The April Rock of the Month will be presented by geologist, Dick Weber. Dick will take us on a tour of a hidden treasure: the Petrified Wood museum of Nebraska.
Join us virtually for the April 20 Tuesday night meeting by RSVPing to joenmar1[at]verizon.net for a Zoom meeting link, using ‘PROGRAM MEETING’ in subject line.
Pasadena Lapidary Society’s Tuesday, March 16 program meeting will feature geologists Dick and Mary Pat Weber, whose presentation will focus on the geological wonder of New Zealand. From volcanoes to glaciers, caves and fjords, finding so much variety of terrain in such a small geographical area would be impossible anywhere else on Earth.
The Webers are exploration geologists who spent a month in 2007 visiting every corner of this tiny island nation; they have worked and travelled extensively in North America, Australia and New Zealand.
Ferdinand von Hochstetter’s map of the Auckland volcanic field (1859); Wikipedia
Our program meeting will also feature the Rock of the Month, by PLS member David Lacey, whose presentations are always informative.
Interested in joining us virtually for Tuesday night’s meeting? Then RSVP to joenmar1[at]verizon.net for a Zoom meeting link, using ‘PROGRAM MEETING’ in subject line.
March’s field trip will be a return to the Sidewinder Mountains. High clearance or short wheelbase vehicles are recommended for this trip. 2wd is okay. Those with passenger vehicles might need to be shuttled when we get close to the collecting sites. We’ll be searching for both tri-color marble (pictured above) and blue marble. Tri-color marble is a beautiful green, black, and white material and is perfect for yard rock and spheres. It’s also a good beginner material for making cabochons. We’ll also explore tailings piles in the Ord Mountains for chrysocolla and malachite.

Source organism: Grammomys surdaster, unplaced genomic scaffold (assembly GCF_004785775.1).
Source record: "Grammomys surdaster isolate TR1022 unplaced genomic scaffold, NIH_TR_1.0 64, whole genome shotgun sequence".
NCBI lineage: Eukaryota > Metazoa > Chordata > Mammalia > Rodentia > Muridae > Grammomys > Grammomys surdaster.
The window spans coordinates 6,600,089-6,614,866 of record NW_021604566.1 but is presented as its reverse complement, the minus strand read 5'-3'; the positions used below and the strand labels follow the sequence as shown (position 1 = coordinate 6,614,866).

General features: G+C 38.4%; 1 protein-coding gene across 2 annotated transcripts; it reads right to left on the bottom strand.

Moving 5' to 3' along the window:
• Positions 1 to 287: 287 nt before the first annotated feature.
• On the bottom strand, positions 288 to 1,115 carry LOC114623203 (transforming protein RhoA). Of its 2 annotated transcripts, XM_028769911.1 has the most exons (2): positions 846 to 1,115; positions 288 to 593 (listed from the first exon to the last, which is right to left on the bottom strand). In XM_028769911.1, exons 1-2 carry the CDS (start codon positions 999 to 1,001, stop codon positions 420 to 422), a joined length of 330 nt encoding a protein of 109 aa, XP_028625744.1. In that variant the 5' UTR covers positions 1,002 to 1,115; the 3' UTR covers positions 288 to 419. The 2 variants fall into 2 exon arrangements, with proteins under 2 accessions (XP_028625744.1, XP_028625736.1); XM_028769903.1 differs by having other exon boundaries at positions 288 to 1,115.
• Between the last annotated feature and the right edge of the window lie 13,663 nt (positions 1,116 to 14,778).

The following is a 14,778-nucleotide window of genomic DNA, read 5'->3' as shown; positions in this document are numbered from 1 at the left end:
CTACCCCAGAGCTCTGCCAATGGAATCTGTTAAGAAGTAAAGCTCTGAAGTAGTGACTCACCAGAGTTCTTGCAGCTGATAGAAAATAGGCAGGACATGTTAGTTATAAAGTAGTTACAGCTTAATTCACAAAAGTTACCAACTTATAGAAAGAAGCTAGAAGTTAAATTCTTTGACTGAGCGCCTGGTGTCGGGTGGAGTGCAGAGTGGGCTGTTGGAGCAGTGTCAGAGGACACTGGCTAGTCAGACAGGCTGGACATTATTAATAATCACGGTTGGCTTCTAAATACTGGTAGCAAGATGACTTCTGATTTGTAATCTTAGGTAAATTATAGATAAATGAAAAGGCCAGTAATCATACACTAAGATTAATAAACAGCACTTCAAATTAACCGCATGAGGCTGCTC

Our last stop will be to the Prime Cut Rock Show in Lucerne Valley.
Please email Rex at firstname.lastname@example.org for updates and additional information.
Join us for our next virtual general meeting on Tuesday, February 16th. We will be joined by our friend, Professor George R. Rossman. Professor Rossman will highlight the troubled history of Ametrine. Specifically, he will discuss the controversy that developed about ametrine early on, and his personal experience traveling to Brazil amethyst mines, the Bolivia ametrine mine, and Russia where synthetic ametrine was produced. RSVP to joenmar1[at]verizon.net for a Zoom meeting link, using ‘AMETRINE’ in subject line.
The Rock of the Month will be presented by PLS member Phil Lahr, who will discuss “Tumbling through the Pandemic” – a personal journey of rock tumbling triumphs and tragedies during the summer of 2020.
Miles from Pasadena, about a third of the way between Barstow and Needles, is the sleepy town of Ludlow, CA. Most of the time, people never even notice it’s there, unaware that a well known jasper collecting area beckons in the blistering desert heat. Such is Ludlow most of the year.
Ludlow in the dead of winter is totally different. The ground is stripped of vegetation, blown away as tumbleweeds, or consumed by moisture-loving denizens of shifting desert sands. The barren landscape causes the jasper to magically appear on the desert floor waiting for us to pick it up. February’s trip will be on Saturday the 13th, to the renowned Lavic Railroad Siding jasper location near Ludlow, CA. Our meetup spot is 148 miles from Pasadena. We’ll meet there at 9 AM. Late arrivals will miss the fieldtrip. Read on for further information.
Since this is a semi-local trip, it will be for one day only. We’ll explore the traditional Lavic Jasper collecting areas and the brindle jasper location in the foothills north of Ludlow.
A high clearance vehicle is required for this trip, but 4wd is always better. Attendees will need to sign a waiver of liability. RSVP is required. Please email rexch8[at]yahoo.com for directions, inserting LAVIC FIELDTRIP in the subject field of your email.